Important Dividend Dates

A dividend usually comes in the form of a transfer of cash that is paid to investors from the profits of the company. A business may opt to pass the value to shareholders by means of a dividend instead of reinvesting cash back into the company. There are 4 important dates: declaration date, record date, ex-dividend date, payment date.

Important Dividend Dates

Declaration Date: This is the date that a potential dividend is declared by the board of directors. This declaration provides information on the exact amount of the dividend, the date of registration, and the date on which the dividend will be paid (the date of payment).

For example: ABC Co. announced on xx/ xx /xxxx (declaration date) a dividend of $0.500 per share (dividend size) payable on xx/ xx /xxxx (payment date) to registered shareholders as of xx/ xx /xxxx (record date).

Ex-Dividend Date: This is the foremost important date for the shareholder; it tells who exactly catches the present dividend payment. The corporate doesn’t set the ex-dividend date the ex-dividend date is about by the exchange where the company’s stock is traded. Normally, the date precedes the record date by two or four days. The aim of setting this date is to make it possible to clear up the records relating to transfers of ownership of shares of stock before the record date. Purchasers of the shares are not entitled to a dividend on or after the ex-dividend date.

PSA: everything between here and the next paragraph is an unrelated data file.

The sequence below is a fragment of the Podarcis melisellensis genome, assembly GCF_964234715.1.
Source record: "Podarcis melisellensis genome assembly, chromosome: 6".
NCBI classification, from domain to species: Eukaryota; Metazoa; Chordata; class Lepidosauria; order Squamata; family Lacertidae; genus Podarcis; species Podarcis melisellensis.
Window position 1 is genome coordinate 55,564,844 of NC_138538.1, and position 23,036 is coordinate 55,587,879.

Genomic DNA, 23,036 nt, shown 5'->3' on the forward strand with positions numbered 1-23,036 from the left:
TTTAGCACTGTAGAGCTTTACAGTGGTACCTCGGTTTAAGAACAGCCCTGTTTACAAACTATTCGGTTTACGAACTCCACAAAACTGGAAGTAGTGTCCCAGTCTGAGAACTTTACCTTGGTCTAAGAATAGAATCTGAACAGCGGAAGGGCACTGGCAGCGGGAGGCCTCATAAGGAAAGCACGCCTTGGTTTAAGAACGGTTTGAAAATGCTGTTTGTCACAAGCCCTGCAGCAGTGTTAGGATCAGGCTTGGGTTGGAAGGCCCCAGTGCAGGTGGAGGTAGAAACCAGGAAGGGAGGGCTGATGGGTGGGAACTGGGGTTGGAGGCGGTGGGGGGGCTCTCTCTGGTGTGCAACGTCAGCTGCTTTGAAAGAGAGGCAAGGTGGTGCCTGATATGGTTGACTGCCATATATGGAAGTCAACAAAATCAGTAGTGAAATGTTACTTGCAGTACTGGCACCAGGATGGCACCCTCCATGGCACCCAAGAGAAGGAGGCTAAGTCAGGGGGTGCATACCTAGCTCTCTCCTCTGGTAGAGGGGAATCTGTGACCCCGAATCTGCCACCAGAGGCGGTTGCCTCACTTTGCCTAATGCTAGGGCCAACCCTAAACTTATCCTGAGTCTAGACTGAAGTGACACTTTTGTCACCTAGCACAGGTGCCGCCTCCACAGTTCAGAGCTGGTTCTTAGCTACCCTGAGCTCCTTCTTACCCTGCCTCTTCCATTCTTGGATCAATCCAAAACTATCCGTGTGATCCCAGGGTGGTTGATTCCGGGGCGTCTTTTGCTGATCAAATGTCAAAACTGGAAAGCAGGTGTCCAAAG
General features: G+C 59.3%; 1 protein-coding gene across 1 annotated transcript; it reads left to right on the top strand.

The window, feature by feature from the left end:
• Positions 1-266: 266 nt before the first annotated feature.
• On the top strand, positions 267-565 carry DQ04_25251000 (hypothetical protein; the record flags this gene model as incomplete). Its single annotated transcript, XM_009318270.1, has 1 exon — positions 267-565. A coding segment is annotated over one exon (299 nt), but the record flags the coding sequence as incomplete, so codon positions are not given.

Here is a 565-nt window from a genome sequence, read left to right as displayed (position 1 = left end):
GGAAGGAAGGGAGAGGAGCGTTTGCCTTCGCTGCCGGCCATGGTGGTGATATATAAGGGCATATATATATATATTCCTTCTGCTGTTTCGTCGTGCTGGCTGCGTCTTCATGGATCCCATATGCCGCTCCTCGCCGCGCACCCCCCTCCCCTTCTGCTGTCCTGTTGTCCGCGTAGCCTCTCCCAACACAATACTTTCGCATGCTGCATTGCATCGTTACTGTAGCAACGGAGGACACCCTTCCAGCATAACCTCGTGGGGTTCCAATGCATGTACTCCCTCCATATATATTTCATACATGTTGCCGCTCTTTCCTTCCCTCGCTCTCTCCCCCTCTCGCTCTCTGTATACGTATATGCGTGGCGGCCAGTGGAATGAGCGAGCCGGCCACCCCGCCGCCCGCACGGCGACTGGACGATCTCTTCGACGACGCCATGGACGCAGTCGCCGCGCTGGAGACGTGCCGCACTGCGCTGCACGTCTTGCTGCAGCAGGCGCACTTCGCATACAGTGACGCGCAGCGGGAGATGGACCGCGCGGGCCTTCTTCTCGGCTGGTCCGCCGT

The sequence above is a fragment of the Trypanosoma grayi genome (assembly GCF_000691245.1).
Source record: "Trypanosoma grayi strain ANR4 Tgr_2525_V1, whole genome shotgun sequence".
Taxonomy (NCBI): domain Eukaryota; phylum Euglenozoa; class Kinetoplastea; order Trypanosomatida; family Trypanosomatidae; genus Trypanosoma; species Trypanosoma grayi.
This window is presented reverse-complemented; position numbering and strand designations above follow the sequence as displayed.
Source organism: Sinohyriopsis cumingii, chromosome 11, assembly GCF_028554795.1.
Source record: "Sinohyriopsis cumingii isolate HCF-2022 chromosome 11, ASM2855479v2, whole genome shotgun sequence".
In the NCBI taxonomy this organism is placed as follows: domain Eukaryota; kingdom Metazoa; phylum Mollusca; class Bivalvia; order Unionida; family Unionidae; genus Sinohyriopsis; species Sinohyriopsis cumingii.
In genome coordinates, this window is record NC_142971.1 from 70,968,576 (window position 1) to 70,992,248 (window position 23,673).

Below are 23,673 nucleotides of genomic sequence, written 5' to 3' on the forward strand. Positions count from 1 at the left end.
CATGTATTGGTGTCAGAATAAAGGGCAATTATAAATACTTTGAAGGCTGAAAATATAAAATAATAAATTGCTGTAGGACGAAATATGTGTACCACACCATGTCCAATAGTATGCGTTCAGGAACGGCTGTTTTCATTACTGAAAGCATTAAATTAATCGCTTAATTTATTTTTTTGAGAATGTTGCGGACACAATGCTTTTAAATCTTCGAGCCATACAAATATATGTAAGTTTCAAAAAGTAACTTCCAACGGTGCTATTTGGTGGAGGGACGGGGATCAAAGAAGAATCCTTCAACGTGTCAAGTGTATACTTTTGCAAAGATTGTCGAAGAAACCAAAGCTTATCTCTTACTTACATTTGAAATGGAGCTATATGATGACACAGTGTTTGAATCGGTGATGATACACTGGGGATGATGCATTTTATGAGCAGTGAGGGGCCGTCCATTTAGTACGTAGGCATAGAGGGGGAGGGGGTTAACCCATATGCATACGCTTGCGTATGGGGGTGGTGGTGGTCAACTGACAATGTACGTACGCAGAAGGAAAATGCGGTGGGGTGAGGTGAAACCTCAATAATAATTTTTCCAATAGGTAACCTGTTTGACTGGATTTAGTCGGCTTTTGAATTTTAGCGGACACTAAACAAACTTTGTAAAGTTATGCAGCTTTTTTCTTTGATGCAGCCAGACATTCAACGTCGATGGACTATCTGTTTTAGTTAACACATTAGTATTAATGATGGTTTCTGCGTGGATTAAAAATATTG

This date is decided by the exchange the stock is traded on and it’s supported the date of record (ex-dividend date = date of record minus days for settlement).

Record Date: In order to obtain a dividend, the record date, also known as the date of record, is the date from which the investor must be on the company’s books. The company calculates this date and it is used to decide the most relevant date for the ex-dividend date for a dividend paid stock. The ex-dividend date is before the record date because of the actual fact that there’s a settlement period for stock trades on exchanges. This can be not the date up to which we must buy shares to urge the dividend.

Payment Date: The date/day when the real dividend will be paid. Dividend payments can be mailed or transferred electronically to shareholder accounts. Today, for instance, is 00/00/0000 and we have 100 shares of a firm named XYZ. At 00/00/0000 (declaration date), the XYZ corporation declares its next dividend payment. XYZ declares that they’ll pay $1.10 dividend with a record date 00/00/0000 and payment date 00/00/0000. The ex-dividend date is 00/00/0000 (two days before the record date due to 2 days settlement time that’s needed for every transaction on the exchange to be fully processed).

This means that we will obtain a dividend payment of $110 (100 shares X $1.10 dividend per share) if we keep our shares until the ex-dividend date (in our case, 00.00.0000). We’ll still get the payout if we sell our shares on the ex-dividend day. If, for example, we sell our shares before the ex-dividend date, at 00.00.0000, we skip the payout.

Some firms pay dividends once a year. These dividend dates are announced once a year, respectively. Some businesses pay twice a year, once a quarter, or even each month. They will record their dates as many times as the payments of the dividend are.

 

Information Sources:

  1. businessideaslab.com
  2. corporatefinanceinstitute.com